Web Theoi
KASTALIA
 
Greek Name Transliteration Latin Spelling Translation
Κασταλια Kastalia Castalia Sewing-Needle?
(kassuô, halos)
Κασσοτις Kassotis Cassotis Sewn-Together?
(kassuô)

KASTALIA (or Castalia) was the Naiad Nymph of the prophetic springs of the Delphic Oracle on Mount Parnassos, Phokis (central Greece). Her waters were said to be born of either the Aitolian river Akheloos of the Phokian Kephisos, emerging first on the slopes of Mount Parnassos as Kassotis, then sinking into the ground reappeared as the spring Kastalia beside the seat of the Delphic oracle. The nature of these two springs perhaps explains the name, kass-, from kassuô, to sew, the two being so tied together.

She appears to be loosely connected with Daphnis the prophetic Nymphe of pre-Apollion oracle, the Naiades Korykiai of the sacred Corycian cave, and the Nymphe Thyia loved by Apollon.

PARENTS
[1] AKHELOIOS (Panyassis Frag, Pausanias 10.8.9)
[2] KEPHISOS (Alcaeus Frag, Pausanias 10.8.9)

ENCYCLOPEDIA

CASSO′TIS (Kassôtis), a Parnassian nymph, from whom was derived the name of the well Cassotis at Delphi, the water of which gave the priestess the power of prophecy. (Paus. x. 24. § 5.)

CASTA′LIA (Kastalia), the nymph of the Castalian spring at the foot of mount Parnassus. She was regarded as a daughter of Achelous (Paus. x. 8.§ 5), and was believed to have thrown herself into the well when pursued by Apollo. (Lutat. ad Stat. Theb. i. 697.) Others derived the name of the well from one Castalius, who was either a simple mortal, or a son of Apollo and father of Delphis, who came from Crete to Crissa, and there founded the worship of the Delphinian Apollo. (Ilgen, ad Hom. hymn. in Apoll. p. 341.) A third account makes Castalius a son of Delphus and father of Thyia. (Paus. vii. 18. § 6, x. 6. § 2.)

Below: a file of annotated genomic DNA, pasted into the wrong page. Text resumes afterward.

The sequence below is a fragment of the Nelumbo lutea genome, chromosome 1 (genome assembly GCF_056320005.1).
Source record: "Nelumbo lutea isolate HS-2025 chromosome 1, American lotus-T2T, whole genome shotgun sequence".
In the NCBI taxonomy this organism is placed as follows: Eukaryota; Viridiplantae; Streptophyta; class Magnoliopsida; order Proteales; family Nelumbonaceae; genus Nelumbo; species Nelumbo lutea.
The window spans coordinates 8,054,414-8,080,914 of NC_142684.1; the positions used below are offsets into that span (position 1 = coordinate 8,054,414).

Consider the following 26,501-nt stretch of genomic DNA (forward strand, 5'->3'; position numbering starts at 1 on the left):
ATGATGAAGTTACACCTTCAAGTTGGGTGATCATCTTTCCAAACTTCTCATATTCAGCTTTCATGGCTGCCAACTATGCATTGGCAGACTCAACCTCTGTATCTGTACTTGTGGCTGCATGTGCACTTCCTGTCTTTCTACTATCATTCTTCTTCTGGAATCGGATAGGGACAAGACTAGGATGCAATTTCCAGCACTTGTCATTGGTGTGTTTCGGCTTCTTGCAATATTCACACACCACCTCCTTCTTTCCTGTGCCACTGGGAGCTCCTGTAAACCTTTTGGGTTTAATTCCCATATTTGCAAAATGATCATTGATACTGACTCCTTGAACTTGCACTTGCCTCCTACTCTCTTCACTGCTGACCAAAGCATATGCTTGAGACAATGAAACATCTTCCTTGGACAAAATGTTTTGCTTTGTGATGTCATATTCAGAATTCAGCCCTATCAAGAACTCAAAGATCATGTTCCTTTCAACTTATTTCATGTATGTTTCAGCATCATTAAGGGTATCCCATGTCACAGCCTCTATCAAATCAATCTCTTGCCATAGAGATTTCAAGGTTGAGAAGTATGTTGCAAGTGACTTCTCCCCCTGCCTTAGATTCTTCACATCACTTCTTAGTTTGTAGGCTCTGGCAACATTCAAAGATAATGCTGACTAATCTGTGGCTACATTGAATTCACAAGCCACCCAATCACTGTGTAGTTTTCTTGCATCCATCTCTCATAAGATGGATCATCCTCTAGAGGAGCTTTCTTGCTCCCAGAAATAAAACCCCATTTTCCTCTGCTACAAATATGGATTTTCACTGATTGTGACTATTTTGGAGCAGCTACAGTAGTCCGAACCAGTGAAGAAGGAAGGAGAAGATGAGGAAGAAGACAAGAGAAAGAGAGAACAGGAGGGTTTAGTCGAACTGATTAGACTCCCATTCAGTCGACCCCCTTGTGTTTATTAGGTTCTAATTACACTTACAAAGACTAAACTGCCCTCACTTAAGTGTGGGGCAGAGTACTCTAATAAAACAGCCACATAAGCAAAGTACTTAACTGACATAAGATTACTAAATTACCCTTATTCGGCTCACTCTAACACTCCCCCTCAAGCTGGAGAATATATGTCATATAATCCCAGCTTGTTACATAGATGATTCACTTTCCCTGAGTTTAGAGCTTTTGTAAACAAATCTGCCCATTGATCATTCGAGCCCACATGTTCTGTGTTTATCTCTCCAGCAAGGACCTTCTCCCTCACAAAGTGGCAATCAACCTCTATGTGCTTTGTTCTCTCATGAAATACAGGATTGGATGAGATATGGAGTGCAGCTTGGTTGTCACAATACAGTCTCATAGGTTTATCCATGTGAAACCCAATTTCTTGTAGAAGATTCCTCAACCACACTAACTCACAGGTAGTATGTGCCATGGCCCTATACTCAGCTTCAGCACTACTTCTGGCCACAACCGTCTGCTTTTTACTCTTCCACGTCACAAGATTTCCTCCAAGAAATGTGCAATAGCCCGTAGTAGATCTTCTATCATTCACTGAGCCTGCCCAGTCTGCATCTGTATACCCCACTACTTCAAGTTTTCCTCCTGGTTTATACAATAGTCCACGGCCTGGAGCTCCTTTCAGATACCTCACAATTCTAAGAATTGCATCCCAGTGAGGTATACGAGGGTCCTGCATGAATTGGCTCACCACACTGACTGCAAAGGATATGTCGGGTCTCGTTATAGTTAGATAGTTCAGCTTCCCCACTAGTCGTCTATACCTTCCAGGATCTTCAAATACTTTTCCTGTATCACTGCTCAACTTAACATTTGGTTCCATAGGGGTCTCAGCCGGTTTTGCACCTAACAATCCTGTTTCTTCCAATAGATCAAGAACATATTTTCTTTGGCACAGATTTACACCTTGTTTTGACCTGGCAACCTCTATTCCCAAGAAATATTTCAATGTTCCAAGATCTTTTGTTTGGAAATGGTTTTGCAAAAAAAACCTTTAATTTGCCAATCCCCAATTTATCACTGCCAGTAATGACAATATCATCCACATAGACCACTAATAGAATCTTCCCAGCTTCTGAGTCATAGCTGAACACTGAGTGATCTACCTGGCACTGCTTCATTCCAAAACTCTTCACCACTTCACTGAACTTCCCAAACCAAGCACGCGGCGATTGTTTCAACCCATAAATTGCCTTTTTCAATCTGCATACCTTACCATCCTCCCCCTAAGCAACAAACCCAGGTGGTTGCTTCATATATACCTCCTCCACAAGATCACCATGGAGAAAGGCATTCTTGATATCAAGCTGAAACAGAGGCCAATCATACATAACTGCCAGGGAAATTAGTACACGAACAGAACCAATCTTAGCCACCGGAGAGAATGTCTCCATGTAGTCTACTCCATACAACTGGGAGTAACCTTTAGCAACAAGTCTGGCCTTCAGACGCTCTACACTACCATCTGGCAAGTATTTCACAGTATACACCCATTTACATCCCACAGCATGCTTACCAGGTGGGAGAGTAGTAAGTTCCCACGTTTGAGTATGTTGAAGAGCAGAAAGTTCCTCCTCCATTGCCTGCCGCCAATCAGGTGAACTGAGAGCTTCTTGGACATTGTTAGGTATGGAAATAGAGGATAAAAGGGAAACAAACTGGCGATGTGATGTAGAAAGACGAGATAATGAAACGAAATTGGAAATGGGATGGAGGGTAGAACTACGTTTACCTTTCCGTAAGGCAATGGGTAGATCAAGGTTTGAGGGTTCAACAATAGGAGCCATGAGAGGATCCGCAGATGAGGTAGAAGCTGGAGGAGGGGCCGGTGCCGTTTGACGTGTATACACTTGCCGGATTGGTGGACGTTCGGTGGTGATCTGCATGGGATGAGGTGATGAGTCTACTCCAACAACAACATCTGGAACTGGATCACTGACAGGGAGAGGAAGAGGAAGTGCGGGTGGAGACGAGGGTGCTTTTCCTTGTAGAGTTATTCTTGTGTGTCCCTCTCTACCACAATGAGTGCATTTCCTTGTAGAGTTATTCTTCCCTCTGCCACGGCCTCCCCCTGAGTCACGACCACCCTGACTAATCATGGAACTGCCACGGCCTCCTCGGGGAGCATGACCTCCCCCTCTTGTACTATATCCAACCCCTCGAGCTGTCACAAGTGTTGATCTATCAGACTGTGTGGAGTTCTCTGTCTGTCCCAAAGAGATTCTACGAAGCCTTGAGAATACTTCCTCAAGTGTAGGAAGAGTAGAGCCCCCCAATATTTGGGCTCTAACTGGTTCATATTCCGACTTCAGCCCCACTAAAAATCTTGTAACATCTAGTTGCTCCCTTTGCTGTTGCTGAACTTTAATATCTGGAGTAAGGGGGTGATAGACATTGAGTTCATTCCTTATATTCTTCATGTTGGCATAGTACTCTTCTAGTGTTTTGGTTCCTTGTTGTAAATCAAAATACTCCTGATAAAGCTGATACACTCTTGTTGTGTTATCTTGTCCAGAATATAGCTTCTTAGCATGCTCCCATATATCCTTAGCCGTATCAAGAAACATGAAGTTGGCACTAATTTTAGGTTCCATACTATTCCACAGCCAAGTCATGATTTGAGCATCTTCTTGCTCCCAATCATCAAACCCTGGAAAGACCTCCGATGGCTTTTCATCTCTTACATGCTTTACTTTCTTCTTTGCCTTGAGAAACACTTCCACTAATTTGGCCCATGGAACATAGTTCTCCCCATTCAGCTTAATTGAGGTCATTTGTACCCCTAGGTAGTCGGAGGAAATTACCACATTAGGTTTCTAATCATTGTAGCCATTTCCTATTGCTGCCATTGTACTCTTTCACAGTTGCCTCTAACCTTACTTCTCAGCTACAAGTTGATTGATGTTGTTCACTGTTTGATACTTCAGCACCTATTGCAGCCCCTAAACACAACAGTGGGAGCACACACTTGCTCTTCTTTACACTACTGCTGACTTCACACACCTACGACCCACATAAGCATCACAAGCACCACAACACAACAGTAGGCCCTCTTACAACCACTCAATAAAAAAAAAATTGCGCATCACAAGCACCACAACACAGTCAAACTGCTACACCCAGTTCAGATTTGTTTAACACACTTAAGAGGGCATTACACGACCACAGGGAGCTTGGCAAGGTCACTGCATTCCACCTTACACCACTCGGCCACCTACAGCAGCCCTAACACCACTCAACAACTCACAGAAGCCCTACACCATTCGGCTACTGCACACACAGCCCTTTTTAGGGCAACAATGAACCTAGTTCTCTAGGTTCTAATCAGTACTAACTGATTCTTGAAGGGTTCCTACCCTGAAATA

Source: Dictionary of Greek and Roman Biography and Mythology.



Alcaeus, Fragment 307 (from Himerius, Orations) (trans. Campbell, Vol. Greek Lyric I) (Greek lyric C6th B.C.) :
"Kastalia (Castalia) flows in poetic fashion with waters of silver, and Kephisos (Cephisus) [river of Phokis and Boiotia] rises in flood surging with waves, in imitation of Homer's Enipeus: for Alkaios is compelled just like Homer to give even water the power to sense the presence of gods."

Alcaeus, Fragment 307 (from Strabo, Geography) :
"So in Alkaios the Kastalian (Castalian) spring at Delphoi with its prophetic water is called water of Tritaia [or joy of Tritaia]."

Pausanias, Description of Greece 10. 8. 9 (trans. Jones) (Greek travelogue C2nd A.D.) :
"You reach, on the right of the way [to the sanctuary of Delphoi in Phokis] the water of Kastalia (Castalia), which is sweet to drink and pleasant to bathe in . . . Panyassis [epic poet C5th B.C.] who composed an epic poem on Herakles, says that Kastalia was a daughter of Akheloios (Achelous). For about Herakles he says:--‘Crossing with swift feet snowy Parnassos he reached the immortal water of Kastalia, daughter of Akheloios.’ I have heard another account, that the water was a gift to Kastalia from the river Kephisos (Cephisus). So Alkaios has it in his prelude to Apollon."

Pausanias, Description of Greece 10. 24. 7 :
"You come to a spring called Kassotis (Cassotis) [at Delphoi in Phokis]. By it is a wall of no great size, and the ascent to the spring is through the wall. It is said that the water of this Kassotis sinks under the ground, and inspires the women in the shrine of the god [where it emerges as the spring Kastalia]. She who gave her name to the spring is said to have been a Nymphe of Parnassos."

Nonnus, Dionysiaca 4. 307 ff (trans. Rouse) (Greek epic C5th A.D.) :
"The ridges of Parnassos quaked, when they heard the noise of their neighbour Phoibos (Phoebus) [the oracle of Apollon]; Kastalia (Castalia) marked it, and her inspired water bubbled in oracular rills."


Sources:

  • Greek Lyric I Alcaeus, Fragments - Greek Lyric C6th BC
  • Pausanias, Guide to Greece - Greek Geography C2nd AD
  • Nonnos, Dionysiaca - Greek Epic C5th AD